Circuit Denies “Pharma Bro” Martin Shkreli’s Appeal of His Conviction and District Court’s Forfeiture Order
On July 18, 2019, the Second Circuit issued a summary order in United States v. Shkreli (Jacobs, Livingston, Bianco) affirming the conviction and sentence of Martin Shkreli after his highly publicized 2017 trial in which he was convicted on two counts of securities fraud and one count of conspiracy to commit securities fraud. Shkreli was often known as the “Pharma Bro” because of his public statements about his drug company’s price increases in the pharmaceutical industry. On appeal, Shkreli challenged the district court’s “no ultimate harm” (“NUH”) jury instruction and its order requiring him to forfeit approximately $6.5 million that had been invested in his hedge funds.
First, Shkreli argued that the lower court erred (1) by providing the jury with an NUH instruction with respect to the securities fraud charges, and (2) by varying the NUH instruction as applied to the charged securities fraud and wire fraud counts. The Court rejected these contentions, stating that it had previously held on several occasions that an NUH instruction was proper for a securities fraud charge. The Court further observed that the absence of an NUH instruction would have been a “windfall” to Shkreli because his defense included the very type of “improper argument” that NUH instructions were designed to address. In particular, these instructions prevent securities fraud defendants from arguing that their misrepresentations and omissions were not made with intent to defraud because they believed investors would ultimately make money from their investments. The Court also held that the instructions correctly stated the law, thereby negating Shkreli’s second challenge to the NUH instructions.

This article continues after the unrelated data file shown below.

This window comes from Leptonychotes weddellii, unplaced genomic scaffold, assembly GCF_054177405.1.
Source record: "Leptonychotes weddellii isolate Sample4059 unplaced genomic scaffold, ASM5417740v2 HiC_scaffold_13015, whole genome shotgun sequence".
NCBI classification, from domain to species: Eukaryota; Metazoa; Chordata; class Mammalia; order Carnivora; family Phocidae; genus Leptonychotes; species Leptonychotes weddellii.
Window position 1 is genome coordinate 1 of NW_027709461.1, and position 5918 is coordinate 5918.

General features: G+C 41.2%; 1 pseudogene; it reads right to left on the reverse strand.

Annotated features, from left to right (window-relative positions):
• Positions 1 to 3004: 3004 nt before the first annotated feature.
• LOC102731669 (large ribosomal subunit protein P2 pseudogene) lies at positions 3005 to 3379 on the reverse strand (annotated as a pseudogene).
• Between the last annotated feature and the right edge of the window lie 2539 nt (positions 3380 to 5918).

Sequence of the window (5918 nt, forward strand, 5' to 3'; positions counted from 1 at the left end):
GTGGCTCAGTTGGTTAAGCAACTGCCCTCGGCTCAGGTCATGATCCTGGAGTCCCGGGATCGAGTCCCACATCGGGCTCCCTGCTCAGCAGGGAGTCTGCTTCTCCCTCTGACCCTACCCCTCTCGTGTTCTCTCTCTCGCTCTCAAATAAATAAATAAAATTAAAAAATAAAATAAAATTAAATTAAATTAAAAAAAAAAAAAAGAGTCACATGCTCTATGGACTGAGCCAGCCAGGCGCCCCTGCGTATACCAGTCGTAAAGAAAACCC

Second, Shkreli challenged the district court’s forfeiture order, arguing that (1) the government failed to prove that funds associated with non-testifying investors were acquired by fraud, (2) the forfeiture amount should be reduced to account for costs Shkreli incurred in trading for his hedge funds, and (3) the large returns obtained by investors justified reduction of the forfeiture amount to zero. The Court quickly dispatched with Shkreli’s first two contentions. It held that the forfeiture amount was supported by evidence that false promises were “routinely” made to Shkreli’s investors and that Shkreli made continuing misrepresentations that were sent to all fund investors. As to the alleged costs that Shkreli incurred in trading, the Court held that he did not carry his burden of proving these alleged costs. Finally, the Court rejected Shkreli’s contention that the forfeiture amount should be reduced based on the positive investment returns of investors in his hedge funds. In doing so, the Court observed that forfeiture is focused on gains to the defendant, rather than losses or gains accruing to the defendant’s victims, and it held that there was no clear error in the district court’s conclusion that the gains to Shkreli included “at the very least” the amounts that he caused investors to invest in his hedge funds via fraud.
The Court’s short decision rejecting Shkreli’s appeal reinforces the well-established notion that a securities fraud defendant generally cannot seek to avoid liability or forfeiture by claiming that defrauded investors profited from their underlying investments. It is easy for someone engaged in financial fraud to say that they didn’t want their investors to lose money, but the federal securities laws are not meant to protect these “well-intentioned” defendants from prosecution. This principle is likely well-founded as a theoretical matter, as it fosters an even application of the law to defendants who engage in similar conduct regardless of whether market conditions result in financial losses to victims. The principle also reinforces that the harm to securities fraud victims cannot be reduced to financial loss. Rather, as the Court reaffirmed, even investors who profit have been harmed by the fraud as they have been deprived their right to control their assets by being denied information necessary to make discretionary economic decisions.
-By Jared Buszin and Harry Sandick